3 – The local and national economy are creating more low-paying, part-time jobs. In the long run, that is expected to continue.

Underemployment is a trend that’s being felt throughout the economy nationwide not just here. The problem is higher structural employment and there’s no short-term fix for that.

Local governments and the state have and are expanding one solution – creating higher skilled laborers.  It’s not a quick fix and it has broader implications. Studies show that even the lower-skilled workers make more money if they live in areas with a high education level. Communities colleges are uniquely suited to fill that role and are doing so here in the Tri-Cities

Business is also going to have to step up to the problem.  Spending on in-house training has been flat since 2001 across the nation, according to Training magazine. Smaller businesses have been especially reluctant to pony up. Up until now, they had more applicants than jobs and didn’t need to do anything except hang out the “help wanted” sign and take the best applicant.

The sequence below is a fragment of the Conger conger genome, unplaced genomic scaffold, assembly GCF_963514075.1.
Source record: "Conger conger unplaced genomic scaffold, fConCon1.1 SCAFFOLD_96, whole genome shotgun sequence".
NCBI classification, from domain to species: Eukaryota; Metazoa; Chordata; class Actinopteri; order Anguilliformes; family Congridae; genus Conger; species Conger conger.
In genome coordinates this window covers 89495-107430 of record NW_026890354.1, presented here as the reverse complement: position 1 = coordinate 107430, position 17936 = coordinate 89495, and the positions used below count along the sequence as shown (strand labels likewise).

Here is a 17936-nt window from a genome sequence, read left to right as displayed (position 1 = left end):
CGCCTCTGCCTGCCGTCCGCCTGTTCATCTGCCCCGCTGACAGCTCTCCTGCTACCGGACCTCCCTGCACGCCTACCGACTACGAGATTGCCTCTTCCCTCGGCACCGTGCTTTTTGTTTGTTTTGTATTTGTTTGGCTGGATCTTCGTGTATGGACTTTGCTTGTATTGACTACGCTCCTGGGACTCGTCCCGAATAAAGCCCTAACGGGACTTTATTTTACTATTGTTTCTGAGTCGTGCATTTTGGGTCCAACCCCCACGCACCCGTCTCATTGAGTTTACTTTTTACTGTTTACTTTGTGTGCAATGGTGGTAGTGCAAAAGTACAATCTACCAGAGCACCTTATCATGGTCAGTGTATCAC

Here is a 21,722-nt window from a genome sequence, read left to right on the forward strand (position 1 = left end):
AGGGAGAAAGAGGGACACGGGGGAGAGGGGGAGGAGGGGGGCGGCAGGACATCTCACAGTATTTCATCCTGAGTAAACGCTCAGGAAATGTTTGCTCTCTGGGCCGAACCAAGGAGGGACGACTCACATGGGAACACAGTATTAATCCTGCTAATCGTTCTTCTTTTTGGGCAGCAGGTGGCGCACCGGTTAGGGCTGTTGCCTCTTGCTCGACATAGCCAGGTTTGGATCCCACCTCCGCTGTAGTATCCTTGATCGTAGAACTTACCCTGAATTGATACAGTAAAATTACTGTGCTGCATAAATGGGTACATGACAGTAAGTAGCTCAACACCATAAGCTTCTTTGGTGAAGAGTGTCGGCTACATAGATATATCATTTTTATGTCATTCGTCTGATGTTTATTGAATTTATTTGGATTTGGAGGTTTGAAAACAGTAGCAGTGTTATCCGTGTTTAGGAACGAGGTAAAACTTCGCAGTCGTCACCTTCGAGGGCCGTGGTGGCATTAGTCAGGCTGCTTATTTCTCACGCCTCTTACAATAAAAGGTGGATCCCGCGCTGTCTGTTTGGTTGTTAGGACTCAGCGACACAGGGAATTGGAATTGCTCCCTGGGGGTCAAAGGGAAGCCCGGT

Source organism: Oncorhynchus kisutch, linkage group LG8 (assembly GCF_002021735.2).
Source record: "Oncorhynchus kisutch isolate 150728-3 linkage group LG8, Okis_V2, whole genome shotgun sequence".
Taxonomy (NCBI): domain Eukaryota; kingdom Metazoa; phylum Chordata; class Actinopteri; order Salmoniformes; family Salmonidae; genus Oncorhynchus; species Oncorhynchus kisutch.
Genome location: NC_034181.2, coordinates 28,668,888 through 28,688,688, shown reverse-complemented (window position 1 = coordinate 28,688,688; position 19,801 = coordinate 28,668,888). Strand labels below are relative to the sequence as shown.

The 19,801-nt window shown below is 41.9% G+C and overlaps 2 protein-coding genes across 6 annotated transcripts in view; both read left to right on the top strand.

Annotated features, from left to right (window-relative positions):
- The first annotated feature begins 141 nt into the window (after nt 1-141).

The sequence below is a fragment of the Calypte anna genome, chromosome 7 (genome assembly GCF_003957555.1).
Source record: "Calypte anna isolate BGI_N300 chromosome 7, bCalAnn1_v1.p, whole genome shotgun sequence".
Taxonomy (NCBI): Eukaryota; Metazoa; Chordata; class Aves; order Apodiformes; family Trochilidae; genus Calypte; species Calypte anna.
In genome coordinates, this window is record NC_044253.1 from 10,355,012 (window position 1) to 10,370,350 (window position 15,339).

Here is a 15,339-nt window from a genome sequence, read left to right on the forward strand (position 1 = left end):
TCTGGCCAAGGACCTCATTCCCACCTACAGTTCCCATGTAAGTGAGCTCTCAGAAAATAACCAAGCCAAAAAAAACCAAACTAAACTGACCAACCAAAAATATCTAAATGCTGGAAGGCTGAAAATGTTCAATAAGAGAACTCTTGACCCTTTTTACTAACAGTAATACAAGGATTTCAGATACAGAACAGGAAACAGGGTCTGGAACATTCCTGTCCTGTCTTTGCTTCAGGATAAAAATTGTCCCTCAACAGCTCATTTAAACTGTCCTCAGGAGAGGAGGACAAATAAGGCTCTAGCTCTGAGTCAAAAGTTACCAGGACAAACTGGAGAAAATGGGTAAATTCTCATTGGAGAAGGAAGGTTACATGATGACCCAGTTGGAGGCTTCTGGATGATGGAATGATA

Tri-Cities employedPPP

Employment has been declining since the first quarter of 2011. The only variation in the trend was a bump up in Q4 2011. It as declined for eight straight quarters. Job losses occurred in the last seven quarters.

We also have a demographics issue nationwide and here in the Tri-Cities. In fact, it’s probably a little more pronounced here because the media age of our population is older than the national median.